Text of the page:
The International Monetary Fund trimmed its global growth forecast for the fifth time since early last year due to a slowdown in emerging economies and the woes in recession-struck Europe. In its mid-year health check of the world economy, IMF also warned global growth could slow further if the pull-back from massive monetary stimulus in the United States triggers reversals in capital flows and crimps growth in developing countries.
Standard & Poor's cut Spain's sovereign credit rating to BBB-minus, just above junk territory, citing a deepening economic recession that is limiting the government's policy options to arrest the slide.
The International Monetary Fund is set to cut its forecast for global growth next month when it updates its projections for the world economy, the head of the IMF said.
Spain’s plan to rid banks of toxic real estate assets is reviving the politically heated debate over how creditors and taxpayers should share the vast losses still being incurred by the Euro zone debt crisis. Nowhere is the issue in sharper relief than in Ireland.
The world's leading economies worked to line up a deal in April on a second global rescue package worth nearly 2 trillion dollars to stop the Euro-zone sovereign debt crisis from spreading and putting at risk the tentative recovery.
International Monetary Fund should proceed with talks on increasing the size of its war-chest at the same time as Europe discusses how to build a firewall to contain its debt crisis, a senior official from the fund said on Friday.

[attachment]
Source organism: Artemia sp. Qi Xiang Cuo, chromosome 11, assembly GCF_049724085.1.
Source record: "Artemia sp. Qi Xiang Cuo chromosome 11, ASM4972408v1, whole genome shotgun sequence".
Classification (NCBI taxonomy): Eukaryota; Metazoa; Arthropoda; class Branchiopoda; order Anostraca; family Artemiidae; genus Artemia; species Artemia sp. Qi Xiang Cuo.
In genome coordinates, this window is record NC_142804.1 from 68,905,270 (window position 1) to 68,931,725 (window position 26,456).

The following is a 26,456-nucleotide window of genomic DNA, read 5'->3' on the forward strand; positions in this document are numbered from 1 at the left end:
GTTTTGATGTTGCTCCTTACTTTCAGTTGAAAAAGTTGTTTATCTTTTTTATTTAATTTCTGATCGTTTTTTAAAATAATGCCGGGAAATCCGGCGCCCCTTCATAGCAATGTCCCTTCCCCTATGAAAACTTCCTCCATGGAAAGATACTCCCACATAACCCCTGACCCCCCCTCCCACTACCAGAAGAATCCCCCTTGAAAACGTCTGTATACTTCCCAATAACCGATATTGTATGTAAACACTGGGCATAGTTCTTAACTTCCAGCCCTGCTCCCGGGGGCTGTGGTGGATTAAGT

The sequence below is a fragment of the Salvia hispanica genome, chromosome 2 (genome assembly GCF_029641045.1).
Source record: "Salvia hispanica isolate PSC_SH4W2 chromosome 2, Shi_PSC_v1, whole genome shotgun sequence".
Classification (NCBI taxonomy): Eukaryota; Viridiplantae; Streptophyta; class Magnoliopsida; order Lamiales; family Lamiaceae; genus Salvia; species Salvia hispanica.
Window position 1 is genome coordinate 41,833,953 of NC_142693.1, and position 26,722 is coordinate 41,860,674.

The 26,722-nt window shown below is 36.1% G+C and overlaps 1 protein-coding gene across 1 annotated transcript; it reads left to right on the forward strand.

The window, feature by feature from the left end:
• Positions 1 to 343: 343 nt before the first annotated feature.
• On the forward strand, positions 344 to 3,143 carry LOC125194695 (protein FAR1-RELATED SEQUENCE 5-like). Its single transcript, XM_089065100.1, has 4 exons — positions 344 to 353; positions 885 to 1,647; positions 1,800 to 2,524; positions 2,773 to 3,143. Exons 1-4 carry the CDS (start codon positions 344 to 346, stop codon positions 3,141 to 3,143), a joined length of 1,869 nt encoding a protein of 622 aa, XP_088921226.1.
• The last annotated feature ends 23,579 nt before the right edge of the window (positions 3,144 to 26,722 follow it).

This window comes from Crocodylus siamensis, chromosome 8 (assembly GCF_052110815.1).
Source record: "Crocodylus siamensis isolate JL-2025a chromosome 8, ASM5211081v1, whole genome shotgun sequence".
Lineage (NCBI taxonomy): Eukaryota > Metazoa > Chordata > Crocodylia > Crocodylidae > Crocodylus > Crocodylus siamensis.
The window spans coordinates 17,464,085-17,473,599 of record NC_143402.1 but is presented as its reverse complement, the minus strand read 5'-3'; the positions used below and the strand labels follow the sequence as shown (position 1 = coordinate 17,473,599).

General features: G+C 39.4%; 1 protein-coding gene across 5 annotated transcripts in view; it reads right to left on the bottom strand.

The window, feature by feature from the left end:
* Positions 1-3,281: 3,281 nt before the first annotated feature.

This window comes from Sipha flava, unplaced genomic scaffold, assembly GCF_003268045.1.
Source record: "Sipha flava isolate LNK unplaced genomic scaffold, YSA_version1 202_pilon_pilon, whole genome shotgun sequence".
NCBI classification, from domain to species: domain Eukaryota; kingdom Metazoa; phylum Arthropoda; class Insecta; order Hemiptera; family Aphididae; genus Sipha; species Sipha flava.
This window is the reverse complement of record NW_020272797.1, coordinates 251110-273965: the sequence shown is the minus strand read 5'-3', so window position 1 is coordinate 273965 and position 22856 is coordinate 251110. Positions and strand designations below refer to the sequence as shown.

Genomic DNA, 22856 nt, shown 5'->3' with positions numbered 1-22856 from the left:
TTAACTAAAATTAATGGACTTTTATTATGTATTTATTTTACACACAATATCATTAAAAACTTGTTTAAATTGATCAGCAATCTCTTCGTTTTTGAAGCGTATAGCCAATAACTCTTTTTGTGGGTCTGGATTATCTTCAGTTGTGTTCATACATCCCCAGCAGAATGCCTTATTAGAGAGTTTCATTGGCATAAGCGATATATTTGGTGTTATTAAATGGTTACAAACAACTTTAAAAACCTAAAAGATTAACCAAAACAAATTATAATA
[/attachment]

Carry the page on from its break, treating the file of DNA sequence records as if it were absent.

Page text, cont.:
Greece faces an exit from Europe's common currency block unless it clinches a deal on a second 130 billion Euro bailout with its international lenders, a government spokesman said on Tuesday.
Britain’s refusal to contribute to the IMF for a Euro zone bailout fund has left the EU short of its 200 billion Euro target. The UK boycott leaves the Euro zone more reliant than ever on major economies such China and on Russia, which are willing to lend more to the IMF.
IMF Managing director Christine Lagarde urged on Monday developing countries to shore up their defences, especially foreign exchange reserves, against a possible European recession next year.
The world economic outlook is quite gloomy and will require action by all countries, starting with those in Europe, to head off an escalating crisis that carries risks of a global depression, the head of the International Monetary Fund said on Thursday.